Accra, Oct. 13, GNA - Reverend Albright Asiwome Banibensu, the Vice President of the Ghana Psychological Association, says the debates over the lesbian, gay, bisexual, transgender, queer and intersex (LGBTQI) practices in the country can either encourage or discourage the act.
He said discussions and comments from prominent persons such as lawyers, academics, and religious leaders could encourage more of the act or make it difficult for those involved to come out boldly to declare their stance over it.
“It is not impossible for people to learn from these as a result of the debates going on because it serves as a form of education that enables them to make a decision. People listening to them develop their own concepts about it, either a positive or negative one.
“Whatever happens to a person becomes a point of learning for the person and another person. For instance, if a child makes noise in class and a teacher doesn’t say anything, that child and other children in the class feel it is normal to make noise in class and will be encouraged to keep doing it,” he noted.
Rev. Banibensu who was speaking in an interview with the Ghana News Agency, said people learned the behaviour of others by observing and imitating them, saying, “Everyone has a way of perceiving something.
Some of the LGBTQI may say oh these people are advocating for us, so we are excited and confident now. Another will say, with how things are going in society coupled with criticisms, it has made my sexual orientation more burdensome for me, let me stop it.”
He said it was true that LGBTQI persons stood at risk of mental health challenges such as bipolar, anxiety, and depression due to how people perceived the practice and related to them.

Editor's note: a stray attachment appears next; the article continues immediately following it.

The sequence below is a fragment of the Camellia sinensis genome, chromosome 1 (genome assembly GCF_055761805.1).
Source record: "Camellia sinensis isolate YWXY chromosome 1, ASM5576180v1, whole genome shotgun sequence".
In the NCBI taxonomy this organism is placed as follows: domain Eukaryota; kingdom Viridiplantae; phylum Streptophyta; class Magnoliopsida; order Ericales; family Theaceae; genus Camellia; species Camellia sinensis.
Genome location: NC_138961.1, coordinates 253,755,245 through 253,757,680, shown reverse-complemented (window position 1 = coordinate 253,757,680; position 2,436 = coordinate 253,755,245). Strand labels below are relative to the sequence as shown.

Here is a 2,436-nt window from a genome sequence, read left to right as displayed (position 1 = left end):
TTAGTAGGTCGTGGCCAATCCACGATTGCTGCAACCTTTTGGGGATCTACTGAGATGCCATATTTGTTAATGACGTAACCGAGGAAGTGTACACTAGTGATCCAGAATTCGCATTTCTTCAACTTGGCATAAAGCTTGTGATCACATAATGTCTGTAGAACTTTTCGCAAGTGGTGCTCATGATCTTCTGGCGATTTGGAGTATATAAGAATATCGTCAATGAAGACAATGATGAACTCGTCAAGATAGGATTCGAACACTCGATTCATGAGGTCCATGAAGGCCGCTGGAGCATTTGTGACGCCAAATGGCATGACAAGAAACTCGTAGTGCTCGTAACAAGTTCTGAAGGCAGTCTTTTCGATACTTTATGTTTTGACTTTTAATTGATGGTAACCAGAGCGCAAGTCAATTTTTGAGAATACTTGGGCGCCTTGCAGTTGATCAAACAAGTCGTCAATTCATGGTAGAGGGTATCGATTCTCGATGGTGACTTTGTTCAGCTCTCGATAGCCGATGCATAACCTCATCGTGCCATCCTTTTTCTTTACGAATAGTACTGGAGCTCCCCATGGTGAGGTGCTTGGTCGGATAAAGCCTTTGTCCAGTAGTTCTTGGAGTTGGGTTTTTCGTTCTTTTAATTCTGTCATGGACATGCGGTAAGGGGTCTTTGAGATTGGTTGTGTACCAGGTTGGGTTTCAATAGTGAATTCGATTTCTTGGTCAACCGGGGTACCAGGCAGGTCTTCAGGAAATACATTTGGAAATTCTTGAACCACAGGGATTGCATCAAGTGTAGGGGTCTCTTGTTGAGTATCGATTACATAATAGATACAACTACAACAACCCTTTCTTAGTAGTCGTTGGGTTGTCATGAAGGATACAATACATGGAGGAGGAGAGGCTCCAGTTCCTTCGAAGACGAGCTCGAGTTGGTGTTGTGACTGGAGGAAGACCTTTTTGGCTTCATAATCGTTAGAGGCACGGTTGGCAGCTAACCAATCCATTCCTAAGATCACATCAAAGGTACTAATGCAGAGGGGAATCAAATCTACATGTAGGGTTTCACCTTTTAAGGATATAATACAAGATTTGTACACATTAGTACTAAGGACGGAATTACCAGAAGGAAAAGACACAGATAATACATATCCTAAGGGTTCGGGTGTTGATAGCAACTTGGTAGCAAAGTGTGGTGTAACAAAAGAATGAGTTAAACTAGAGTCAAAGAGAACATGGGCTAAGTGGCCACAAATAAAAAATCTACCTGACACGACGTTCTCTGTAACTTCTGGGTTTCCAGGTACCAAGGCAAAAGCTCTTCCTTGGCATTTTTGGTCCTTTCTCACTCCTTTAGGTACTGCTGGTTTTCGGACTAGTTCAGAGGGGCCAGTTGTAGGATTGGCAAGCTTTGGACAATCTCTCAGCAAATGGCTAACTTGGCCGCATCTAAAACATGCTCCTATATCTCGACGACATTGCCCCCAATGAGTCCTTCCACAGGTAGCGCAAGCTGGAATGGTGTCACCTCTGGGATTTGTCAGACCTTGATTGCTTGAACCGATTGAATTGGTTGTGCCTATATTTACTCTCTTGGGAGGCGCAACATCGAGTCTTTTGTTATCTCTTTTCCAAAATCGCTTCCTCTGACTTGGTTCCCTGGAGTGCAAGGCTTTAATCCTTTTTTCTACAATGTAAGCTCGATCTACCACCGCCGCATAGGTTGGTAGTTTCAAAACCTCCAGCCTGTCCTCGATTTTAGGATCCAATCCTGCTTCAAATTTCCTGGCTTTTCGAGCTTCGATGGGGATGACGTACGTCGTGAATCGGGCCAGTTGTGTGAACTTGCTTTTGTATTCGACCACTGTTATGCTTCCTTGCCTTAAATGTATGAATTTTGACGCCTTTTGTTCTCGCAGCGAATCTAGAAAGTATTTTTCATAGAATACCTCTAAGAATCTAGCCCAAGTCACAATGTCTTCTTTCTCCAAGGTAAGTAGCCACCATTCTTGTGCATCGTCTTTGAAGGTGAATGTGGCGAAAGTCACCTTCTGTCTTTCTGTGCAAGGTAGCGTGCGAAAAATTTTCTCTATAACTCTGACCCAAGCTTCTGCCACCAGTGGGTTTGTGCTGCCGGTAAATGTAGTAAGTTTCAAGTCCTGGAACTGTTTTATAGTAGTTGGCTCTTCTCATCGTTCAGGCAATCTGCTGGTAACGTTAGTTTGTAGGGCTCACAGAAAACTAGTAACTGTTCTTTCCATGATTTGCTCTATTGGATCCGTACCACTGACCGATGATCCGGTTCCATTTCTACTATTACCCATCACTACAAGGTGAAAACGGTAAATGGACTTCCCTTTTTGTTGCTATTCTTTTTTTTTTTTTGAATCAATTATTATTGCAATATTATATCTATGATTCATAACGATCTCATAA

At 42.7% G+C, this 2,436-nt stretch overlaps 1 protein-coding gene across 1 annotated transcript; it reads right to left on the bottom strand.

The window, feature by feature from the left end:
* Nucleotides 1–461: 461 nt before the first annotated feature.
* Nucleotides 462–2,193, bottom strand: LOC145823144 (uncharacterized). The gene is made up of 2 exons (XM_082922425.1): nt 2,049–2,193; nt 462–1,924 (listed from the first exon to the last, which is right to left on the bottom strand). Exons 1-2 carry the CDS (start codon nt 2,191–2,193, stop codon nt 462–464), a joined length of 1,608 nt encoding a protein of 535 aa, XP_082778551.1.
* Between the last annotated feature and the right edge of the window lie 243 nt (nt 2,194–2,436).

“By the nature of what they do and how people see it, that could have additional risk on their health. Most of those who go through hormonal therapy to change their sex to the other also go through a lot and the process itself could bring them depression.
“We have cases where a number of them changed their sex, got depressed, changed back to another sex, and got depressed. So it is possible they could have additional mental health problems as a result of their sexual orientation,” he added.
Rev. Banibensu said a global debate was ongoing within the therapeutic community over if psychologists could help to address the mental health concerns of LGBTQI concerns.
“However, it depends on what the person is looking for. So if somebody comes around to say I am not comfortable with this kind of choice I have made and I need you to help me overcome it, definitely, the person is ready for help and can be helped just like any other person who is coming for psychological support,” he said.
The Vice President advised the public to pay special attention to their mental health and prioritise their health.
“Everybody needs to take good care of his or her mental health. So whatever affects your mental health negatively, you need to think of it and seek help to navigate it if you are not able to do it for yourself,” he said.
A bill is before Parliament seeking to criminalise and impose jail terms on lesbians, gays, bisexuals, transgenders and queers (LGBTQ ) and people who promote such activities in the country.
A group made up of academics, lawyers, researchers, civil society organisations (CSOs) and human rights activists is kicking against the bill, sparking debates.